Original Article: Gibson, D.G. et al., Science Express (2010).
A team of genome researchers at the J. Craig Venter Institute in the U.S recently announced that after almost 15 years of work and with a budget of $40 million, they had finally built the first bacterial strain with a completely synthetic genome. In the study, researchers chopped the genome of Mycoplasma mycodies into 1,000 pieces in the computer, chemically synthesized these fragments and assembled them into an artificial chromosome in yeast cells. The reconstructed artificial genome was subsequently transferred to a closely related bacterium Mycoplasma capricolum, whose genome was removed. Remarkably, the strain with the artificial genome was able to guide the protein machinery of the host cells, produce the necessary enzymes and macromolecules for a bacterium to survive and most importantly to grow and divide. Team leader Prof. J. Craig Venter, best known for his pioneering efforts in human genome mapping project, commented on their findings as “we created a ‘synthetic cell’ and it is the first self-replicating species we’ve had on the planet whose parent is computer.” Many media sources also publicized the study as the first successful creation of the artificial life. As much as the scientific community agreed that the synthesis, transfer and retention of a functional synthetic genome is a breakthrough, most of the scientists have found Prof. Venter’s comments and the media’s reflection on the study to be somewhat of an overstatement. It would be quite unfair to call the new bacteria an example of “artificial life.” The synthesized genome was a copy of another living bacterium with slight modifications. The genome is a blueprint, whereas the proteins perform the actual cellular functions. This new approach shows that we can copy the book of cellular blueprints reliably but it brings no new parts to our inventory. Moreover, the synthetic genome had to be assembled in live yeast cells, processed with biochemical extracts from mycoplasma cells and finally transplanted into another (closely related) live cell. In other words, “natural life” was absolute prerequisite for the so-called “artificial life.” The generation of a fully functioning organism directed by machine-synthesized genome certainly represents a major step in our ability to manipulate large chunks of genetic material. It is clear that this study will positively influence many scientists, especially synthetic biologists, to try writing novel “synthetic” software to recruit the variety of organisms’ cellular hardware for solving various global problems like energy shortage or environmental pollution. However, the philosophical questions that probe the essence of life, like: “Can we reduce life to material? Is the human being ever going to be able to build a live cell from only a few chemicals?” will likely remain as major controversial issues for many years in the age of molecular biology.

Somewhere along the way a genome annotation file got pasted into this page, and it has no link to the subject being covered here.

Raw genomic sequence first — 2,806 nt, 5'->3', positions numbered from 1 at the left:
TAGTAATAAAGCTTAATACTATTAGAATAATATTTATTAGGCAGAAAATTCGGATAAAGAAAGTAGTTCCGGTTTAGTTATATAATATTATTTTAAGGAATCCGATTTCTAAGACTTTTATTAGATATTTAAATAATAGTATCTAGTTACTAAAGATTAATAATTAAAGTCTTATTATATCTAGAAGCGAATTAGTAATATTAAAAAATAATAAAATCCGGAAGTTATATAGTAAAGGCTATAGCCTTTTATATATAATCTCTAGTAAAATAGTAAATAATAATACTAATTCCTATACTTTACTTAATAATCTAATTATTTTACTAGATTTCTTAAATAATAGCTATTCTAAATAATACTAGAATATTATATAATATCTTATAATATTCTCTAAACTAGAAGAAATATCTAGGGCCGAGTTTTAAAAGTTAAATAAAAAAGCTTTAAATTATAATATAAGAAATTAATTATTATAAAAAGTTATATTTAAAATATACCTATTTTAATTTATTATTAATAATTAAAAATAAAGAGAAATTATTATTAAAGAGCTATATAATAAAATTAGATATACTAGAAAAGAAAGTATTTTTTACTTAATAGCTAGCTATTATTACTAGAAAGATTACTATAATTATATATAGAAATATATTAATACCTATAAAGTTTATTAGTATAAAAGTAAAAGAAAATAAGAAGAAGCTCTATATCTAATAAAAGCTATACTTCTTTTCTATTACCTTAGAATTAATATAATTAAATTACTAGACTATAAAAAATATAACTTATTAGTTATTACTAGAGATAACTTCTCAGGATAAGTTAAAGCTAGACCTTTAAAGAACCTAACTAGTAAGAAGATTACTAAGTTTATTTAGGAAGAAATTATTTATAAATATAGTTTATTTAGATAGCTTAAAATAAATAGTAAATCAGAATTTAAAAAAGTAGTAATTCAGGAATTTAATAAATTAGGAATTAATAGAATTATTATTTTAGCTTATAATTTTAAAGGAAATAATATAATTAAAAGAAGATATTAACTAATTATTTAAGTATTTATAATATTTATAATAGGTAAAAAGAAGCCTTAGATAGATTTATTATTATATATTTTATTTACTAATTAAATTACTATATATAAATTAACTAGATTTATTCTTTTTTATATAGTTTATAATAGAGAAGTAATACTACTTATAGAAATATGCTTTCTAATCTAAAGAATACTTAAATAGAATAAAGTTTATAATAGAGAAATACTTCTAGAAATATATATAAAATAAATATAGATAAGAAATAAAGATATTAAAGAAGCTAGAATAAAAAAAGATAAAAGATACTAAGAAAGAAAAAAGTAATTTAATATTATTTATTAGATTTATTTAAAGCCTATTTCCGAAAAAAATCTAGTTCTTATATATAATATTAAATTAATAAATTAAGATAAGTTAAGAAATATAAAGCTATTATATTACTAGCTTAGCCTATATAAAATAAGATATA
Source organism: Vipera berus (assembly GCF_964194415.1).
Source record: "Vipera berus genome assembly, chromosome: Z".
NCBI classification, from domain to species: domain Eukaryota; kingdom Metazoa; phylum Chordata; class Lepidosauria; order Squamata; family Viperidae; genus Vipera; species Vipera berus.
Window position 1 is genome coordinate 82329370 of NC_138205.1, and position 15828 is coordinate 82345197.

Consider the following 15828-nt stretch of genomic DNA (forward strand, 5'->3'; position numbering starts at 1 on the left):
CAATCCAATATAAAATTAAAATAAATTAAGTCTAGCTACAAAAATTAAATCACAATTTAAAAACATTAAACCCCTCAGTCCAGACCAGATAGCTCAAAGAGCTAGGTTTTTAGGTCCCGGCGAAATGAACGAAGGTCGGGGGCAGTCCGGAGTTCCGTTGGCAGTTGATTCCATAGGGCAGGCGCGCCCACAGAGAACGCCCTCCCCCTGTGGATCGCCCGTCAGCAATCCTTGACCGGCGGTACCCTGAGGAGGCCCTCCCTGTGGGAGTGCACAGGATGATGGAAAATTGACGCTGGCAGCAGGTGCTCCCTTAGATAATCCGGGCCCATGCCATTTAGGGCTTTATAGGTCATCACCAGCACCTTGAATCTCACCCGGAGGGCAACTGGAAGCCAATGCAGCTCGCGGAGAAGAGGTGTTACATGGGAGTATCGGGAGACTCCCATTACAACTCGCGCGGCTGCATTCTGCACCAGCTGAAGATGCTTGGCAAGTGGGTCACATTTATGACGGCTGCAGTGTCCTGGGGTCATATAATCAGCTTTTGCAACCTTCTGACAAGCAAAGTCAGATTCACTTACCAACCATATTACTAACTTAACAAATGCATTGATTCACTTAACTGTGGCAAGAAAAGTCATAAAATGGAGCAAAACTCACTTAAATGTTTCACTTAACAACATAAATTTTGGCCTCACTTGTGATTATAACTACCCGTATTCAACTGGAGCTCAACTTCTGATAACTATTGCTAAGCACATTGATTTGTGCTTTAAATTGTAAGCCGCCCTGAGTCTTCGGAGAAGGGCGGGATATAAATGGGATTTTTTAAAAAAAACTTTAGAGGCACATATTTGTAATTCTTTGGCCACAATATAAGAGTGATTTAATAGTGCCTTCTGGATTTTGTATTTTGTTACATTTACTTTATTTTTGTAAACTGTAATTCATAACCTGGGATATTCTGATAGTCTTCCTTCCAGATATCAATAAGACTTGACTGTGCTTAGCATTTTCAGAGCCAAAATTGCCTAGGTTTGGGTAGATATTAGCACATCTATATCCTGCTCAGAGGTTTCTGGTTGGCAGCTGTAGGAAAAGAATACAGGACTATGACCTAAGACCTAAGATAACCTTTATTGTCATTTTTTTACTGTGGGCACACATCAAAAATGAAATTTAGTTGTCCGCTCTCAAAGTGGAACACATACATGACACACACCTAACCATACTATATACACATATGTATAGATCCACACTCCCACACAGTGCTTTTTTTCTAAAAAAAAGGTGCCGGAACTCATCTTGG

Original Article: Vogel, M.J. & Steen, P.H., PNAS (published online before print on February 4, 2010).